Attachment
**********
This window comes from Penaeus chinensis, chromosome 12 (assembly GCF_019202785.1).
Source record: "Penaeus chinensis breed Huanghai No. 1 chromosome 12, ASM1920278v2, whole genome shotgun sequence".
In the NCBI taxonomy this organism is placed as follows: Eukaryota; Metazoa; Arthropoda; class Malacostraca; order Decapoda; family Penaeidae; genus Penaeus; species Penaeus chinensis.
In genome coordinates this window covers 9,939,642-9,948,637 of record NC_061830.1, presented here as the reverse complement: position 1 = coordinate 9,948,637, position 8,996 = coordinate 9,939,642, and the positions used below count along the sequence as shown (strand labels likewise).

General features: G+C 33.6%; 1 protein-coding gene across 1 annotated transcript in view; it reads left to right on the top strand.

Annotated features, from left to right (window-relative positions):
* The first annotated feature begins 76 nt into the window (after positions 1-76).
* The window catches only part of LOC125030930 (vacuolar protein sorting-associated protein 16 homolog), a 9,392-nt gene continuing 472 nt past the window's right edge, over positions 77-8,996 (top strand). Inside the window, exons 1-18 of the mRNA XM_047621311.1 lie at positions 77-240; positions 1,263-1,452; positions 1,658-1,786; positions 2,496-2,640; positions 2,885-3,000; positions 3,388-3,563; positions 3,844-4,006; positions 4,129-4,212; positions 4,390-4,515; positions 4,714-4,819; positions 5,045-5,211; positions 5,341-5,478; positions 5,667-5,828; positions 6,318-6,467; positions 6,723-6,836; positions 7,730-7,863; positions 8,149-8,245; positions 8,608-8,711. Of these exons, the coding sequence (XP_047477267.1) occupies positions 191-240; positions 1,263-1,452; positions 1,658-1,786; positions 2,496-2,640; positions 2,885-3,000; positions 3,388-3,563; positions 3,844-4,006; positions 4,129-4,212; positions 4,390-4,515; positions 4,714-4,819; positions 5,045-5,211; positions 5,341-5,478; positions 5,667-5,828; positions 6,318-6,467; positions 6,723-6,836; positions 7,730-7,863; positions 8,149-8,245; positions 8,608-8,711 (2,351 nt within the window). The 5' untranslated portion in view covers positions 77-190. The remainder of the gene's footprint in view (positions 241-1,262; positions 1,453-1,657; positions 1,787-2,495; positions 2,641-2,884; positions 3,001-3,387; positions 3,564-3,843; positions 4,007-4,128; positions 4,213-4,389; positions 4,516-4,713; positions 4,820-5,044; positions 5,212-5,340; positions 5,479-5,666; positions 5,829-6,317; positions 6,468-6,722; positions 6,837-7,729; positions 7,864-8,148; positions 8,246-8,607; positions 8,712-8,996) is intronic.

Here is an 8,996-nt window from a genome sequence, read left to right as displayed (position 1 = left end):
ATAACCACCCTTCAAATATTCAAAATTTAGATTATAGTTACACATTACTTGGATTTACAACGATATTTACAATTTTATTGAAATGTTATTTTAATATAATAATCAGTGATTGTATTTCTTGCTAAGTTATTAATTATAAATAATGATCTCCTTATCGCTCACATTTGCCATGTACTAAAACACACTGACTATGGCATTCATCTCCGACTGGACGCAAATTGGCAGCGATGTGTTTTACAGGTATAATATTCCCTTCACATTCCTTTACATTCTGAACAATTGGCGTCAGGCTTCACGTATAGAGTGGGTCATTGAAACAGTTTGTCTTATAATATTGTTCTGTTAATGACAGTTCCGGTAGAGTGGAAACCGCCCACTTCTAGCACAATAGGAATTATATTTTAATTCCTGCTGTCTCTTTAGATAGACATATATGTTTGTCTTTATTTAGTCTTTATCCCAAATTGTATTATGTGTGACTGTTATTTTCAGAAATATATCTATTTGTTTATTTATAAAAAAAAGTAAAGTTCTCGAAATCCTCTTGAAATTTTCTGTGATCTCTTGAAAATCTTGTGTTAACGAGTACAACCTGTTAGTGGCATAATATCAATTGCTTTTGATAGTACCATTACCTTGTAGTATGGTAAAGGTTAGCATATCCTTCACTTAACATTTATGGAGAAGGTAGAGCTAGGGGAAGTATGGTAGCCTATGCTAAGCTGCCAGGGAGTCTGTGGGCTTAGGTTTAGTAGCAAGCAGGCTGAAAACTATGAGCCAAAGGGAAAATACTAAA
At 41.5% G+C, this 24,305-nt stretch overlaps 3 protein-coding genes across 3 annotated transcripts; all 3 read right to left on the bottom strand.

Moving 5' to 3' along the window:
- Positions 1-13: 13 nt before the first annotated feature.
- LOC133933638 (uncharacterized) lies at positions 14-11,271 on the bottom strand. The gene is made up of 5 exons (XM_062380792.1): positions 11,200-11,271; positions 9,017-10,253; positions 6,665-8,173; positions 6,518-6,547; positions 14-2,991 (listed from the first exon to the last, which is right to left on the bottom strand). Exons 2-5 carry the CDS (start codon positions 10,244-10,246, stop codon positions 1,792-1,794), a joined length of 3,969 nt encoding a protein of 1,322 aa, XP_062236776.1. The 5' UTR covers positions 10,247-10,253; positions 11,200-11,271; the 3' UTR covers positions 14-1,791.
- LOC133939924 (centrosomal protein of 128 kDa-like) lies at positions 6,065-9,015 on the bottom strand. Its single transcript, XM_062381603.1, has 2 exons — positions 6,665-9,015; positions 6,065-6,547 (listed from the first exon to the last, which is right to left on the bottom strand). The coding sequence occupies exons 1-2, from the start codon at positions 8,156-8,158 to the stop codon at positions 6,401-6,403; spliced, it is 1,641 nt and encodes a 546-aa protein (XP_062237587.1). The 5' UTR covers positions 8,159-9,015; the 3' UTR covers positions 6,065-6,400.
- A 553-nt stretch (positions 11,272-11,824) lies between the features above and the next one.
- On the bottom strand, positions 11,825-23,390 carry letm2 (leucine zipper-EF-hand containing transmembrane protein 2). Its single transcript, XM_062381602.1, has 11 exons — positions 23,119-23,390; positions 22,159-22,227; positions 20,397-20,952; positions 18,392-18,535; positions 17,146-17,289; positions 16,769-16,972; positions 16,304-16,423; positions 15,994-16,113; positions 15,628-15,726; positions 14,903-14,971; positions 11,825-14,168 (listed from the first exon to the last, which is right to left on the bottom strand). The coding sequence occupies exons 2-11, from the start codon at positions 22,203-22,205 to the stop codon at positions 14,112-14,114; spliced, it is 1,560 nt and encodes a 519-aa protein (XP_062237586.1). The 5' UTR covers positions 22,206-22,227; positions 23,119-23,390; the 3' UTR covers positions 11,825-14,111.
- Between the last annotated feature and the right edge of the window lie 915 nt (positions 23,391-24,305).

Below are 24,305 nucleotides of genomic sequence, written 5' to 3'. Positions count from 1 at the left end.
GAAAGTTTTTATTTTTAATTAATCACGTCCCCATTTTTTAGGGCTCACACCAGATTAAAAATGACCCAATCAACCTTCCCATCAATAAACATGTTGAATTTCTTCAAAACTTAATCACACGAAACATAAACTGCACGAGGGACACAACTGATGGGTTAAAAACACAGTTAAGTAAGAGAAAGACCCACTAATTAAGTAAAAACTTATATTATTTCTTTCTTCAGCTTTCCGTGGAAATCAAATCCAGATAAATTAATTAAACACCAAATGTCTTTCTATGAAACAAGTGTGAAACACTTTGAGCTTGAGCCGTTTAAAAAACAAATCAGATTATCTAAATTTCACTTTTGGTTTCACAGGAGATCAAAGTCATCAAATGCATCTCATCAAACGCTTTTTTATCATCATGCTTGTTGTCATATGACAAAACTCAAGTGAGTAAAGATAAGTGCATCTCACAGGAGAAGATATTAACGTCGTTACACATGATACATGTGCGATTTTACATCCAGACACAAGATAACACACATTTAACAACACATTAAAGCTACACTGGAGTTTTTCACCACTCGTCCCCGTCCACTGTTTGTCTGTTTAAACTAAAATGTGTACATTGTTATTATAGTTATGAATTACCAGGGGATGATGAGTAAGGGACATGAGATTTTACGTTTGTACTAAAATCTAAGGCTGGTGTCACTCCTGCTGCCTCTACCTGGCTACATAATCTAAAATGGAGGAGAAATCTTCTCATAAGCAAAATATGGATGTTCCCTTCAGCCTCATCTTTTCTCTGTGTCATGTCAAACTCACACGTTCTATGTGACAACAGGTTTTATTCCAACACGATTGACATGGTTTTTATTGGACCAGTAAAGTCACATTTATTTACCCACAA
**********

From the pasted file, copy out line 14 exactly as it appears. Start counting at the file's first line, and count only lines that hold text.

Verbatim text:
- LOC133933638 (uncharacterized) lies at positions 14-11,271 on the bottom strand. The gene is made up of 5 exons (XM_062380792.1): positions 11,200-11,271; positions 9,017-10,253; positions 6,665-8,173; positions 6,518-6,547; positions 14-2,991 (listed from the first exon to the last, which is right to left on the bottom strand). Exons 2-5 carry the CDS (start codon positions 10,244-10,246, stop codon positions 1,792-1,794), a joined length of 3,969 nt encoding a protein of 1,322 aa, XP_062236776.1. The 5' UTR covers positions 10,247-10,253; positions 11,200-11,271; the 3' UTR covers positions 14-1,791.